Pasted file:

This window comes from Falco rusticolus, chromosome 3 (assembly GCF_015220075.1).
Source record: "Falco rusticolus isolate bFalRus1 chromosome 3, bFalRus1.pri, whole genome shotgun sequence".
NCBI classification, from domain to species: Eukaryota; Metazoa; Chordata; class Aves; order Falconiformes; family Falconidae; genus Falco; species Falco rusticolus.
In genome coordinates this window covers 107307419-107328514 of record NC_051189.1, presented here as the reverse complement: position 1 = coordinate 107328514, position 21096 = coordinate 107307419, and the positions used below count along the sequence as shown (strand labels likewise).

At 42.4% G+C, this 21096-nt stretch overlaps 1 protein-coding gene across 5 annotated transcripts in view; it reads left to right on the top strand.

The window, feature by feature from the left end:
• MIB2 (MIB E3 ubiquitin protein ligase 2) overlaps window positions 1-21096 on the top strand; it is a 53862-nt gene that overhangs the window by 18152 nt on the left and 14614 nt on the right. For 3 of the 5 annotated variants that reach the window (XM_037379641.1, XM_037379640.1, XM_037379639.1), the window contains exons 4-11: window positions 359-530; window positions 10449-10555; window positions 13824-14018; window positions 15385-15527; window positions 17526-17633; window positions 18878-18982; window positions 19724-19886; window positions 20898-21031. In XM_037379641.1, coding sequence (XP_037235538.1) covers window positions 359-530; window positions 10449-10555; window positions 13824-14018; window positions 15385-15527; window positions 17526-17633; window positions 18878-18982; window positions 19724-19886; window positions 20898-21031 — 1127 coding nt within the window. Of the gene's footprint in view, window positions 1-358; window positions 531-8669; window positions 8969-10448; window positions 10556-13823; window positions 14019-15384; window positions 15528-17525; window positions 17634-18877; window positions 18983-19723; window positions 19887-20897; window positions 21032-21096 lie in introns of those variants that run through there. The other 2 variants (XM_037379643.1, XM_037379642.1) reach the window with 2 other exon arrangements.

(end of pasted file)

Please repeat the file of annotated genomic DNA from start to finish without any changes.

This window comes from Falco rusticolus, chromosome 3 (assembly GCF_015220075.1).
Source record: "Falco rusticolus isolate bFalRus1 chromosome 3, bFalRus1.pri, whole genome shotgun sequence".
NCBI classification, from domain to species: Eukaryota; Metazoa; Chordata; class Aves; order Falconiformes; family Falconidae; genus Falco; species Falco rusticolus.
In genome coordinates this window covers 107307419-107328514 of record NC_051189.1, presented here as the reverse complement: position 1 = coordinate 107328514, position 21096 = coordinate 107307419, and the positions used below count along the sequence as shown (strand labels likewise).

At 42.4% G+C, this 21096-nt stretch overlaps 1 protein-coding gene across 5 annotated transcripts in view; it reads left to right on the top strand.

The window, feature by feature from the left end:
• MIB2 (MIB E3 ubiquitin protein ligase 2) overlaps window positions 1-21096 on the top strand; it is a 53862-nt gene that overhangs the window by 18152 nt on the left and 14614 nt on the right. For 3 of the 5 annotated variants that reach the window (XM_037379641.1, XM_037379640.1, XM_037379639.1), the window contains exons 4-11: window positions 359-530; window positions 10449-10555; window positions 13824-14018; window positions 15385-15527; window positions 17526-17633; window positions 18878-18982; window positions 19724-19886; window positions 20898-21031. In XM_037379641.1, coding sequence (XP_037235538.1) covers window positions 359-530; window positions 10449-10555; window positions 13824-14018; window positions 15385-15527; window positions 17526-17633; window positions 18878-18982; window positions 19724-19886; window positions 20898-21031 — 1127 coding nt within the window. Of the gene's footprint in view, window positions 1-358; window positions 531-8669; window positions 8969-10448; window positions 10556-13823; window positions 14019-15384; window positions 15528-17525; window positions 17634-18877; window positions 18983-19723; window positions 19887-20897; window positions 21032-21096 lie in introns of those variants that run through there. The other 2 variants (XM_037379643.1, XM_037379642.1) reach the window with 2 other exon arrangements.